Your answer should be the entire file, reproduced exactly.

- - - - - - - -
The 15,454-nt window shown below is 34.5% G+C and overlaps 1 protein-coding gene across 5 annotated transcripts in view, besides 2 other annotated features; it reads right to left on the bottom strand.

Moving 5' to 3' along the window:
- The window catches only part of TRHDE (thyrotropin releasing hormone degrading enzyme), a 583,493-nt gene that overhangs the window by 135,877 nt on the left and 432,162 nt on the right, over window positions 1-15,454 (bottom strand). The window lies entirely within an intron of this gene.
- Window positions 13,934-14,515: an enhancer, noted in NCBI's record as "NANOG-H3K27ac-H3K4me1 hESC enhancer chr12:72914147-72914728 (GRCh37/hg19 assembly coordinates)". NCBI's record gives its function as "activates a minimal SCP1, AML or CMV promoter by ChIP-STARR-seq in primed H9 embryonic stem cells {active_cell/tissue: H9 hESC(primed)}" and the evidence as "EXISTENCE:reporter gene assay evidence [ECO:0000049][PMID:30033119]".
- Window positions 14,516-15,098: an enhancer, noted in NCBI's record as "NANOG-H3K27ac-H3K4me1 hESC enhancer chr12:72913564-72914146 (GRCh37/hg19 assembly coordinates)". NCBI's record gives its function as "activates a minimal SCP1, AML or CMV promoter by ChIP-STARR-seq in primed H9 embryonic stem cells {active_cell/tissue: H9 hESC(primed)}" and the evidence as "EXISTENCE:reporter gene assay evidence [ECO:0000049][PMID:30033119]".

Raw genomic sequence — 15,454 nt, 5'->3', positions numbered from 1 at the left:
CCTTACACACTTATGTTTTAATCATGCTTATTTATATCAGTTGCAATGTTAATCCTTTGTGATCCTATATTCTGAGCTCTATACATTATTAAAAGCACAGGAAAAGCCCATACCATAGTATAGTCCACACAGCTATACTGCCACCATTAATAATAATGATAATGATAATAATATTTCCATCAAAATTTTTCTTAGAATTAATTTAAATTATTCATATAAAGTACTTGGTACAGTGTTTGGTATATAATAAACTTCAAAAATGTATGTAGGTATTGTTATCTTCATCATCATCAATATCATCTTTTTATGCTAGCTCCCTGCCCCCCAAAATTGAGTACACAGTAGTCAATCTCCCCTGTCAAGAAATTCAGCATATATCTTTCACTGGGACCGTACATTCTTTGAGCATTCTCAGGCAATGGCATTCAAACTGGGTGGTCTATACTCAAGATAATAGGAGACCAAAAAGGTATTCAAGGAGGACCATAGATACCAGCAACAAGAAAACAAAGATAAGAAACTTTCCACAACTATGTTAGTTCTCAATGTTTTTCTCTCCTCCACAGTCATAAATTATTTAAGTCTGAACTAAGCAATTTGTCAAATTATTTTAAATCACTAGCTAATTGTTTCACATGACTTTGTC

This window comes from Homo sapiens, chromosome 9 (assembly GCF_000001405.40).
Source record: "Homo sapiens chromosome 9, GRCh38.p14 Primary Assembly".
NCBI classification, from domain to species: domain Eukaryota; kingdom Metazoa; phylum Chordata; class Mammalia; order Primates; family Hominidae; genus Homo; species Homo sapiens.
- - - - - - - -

The 15,454-nt window shown below is 34.5% G+C and overlaps 1 protein-coding gene across 5 annotated transcripts in view, besides 2 other annotated features; it reads right to left on the bottom strand.

Moving 5' to 3' along the window:
- The window catches only part of TRHDE (thyrotropin releasing hormone degrading enzyme), a 583,493-nt gene that overhangs the window by 135,877 nt on the left and 432,162 nt on the right, over window positions 1-15,454 (bottom strand). The window lies entirely within an intron of this gene.
- Window positions 13,934-14,515: an enhancer, noted in NCBI's record as "NANOG-H3K27ac-H3K4me1 hESC enhancer chr12:72914147-72914728 (GRCh37/hg19 assembly coordinates)". NCBI's record gives its function as "activates a minimal SCP1, AML or CMV promoter by ChIP-STARR-seq in primed H9 embryonic stem cells {active_cell/tissue: H9 hESC(primed)}" and the evidence as "EXISTENCE:reporter gene assay evidence [ECO:0000049][PMID:30033119]".
- Window positions 14,516-15,098: an enhancer, noted in NCBI's record as "NANOG-H3K27ac-H3K4me1 hESC enhancer chr12:72913564-72914146 (GRCh37/hg19 assembly coordinates)". NCBI's record gives its function as "activates a minimal SCP1, AML or CMV promoter by ChIP-STARR-seq in primed H9 embryonic stem cells {active_cell/tissue: H9 hESC(primed)}" and the evidence as "EXISTENCE:reporter gene assay evidence [ECO:0000049][PMID:30033119]".

Raw genomic sequence — 15,454 nt, 5'->3', positions numbered from 1 at the left:
CCTTACACACTTATGTTTTAATCATGCTTATTTATATCAGTTGCAATGTTAATCCTTTGTGATCCTATATTCTGAGCTCTATACATTATTAAAAGCACAGGAAAAGCCCATACCATAGTATAGTCCACACAGCTATACTGCCACCATTAATAATAATGATAATGATAATAATATTTCCATCAAAATTTTTCTTAGAATTAATTTAAATTATTCATATAAAGTACTTGGTACAGTGTTTGGTATATAATAAACTTCAAAAATGTATGTAGGTATTGTTATCTTCATCATCATCAATATCATCTTTTTATGCTAGCTCCCTGCCCCCCAAAATTGAGTACACAGTAGTCAATCTCCCCTGTCAAGAAATTCAGCATATATCTTTCACTGGGACCGTACATTCTTTGAGCATTCTCAGGCAATGGCATTCAAACTGGGTGGTCTATACTCAAGATAATAGGAGACCAAAAAGGTATTCAAGGAGGACCATAGATACCAGCAACAAGAAAACAAAGATAAGAAACTTTCCACAACTATGTTAGTTCTCAATGTTTTTCTCTCCTCCACAGTCATAAATTATTTAAGTCTGAACTAAGCAATTTGTCAAATTATTTTAAATCACTAGCTAATTGTTTCACATGACTTTGTC

This window comes from Homo sapiens, chromosome 9 (assembly GCF_000001405.40).
Source record: "Homo sapiens chromosome 9, GRCh38.p14 Primary Assembly".
NCBI classification, from domain to species: domain Eukaryota; kingdom Metazoa; phylum Chordata; class Mammalia; order Primates; family Hominidae; genus Homo; species Homo sapiens.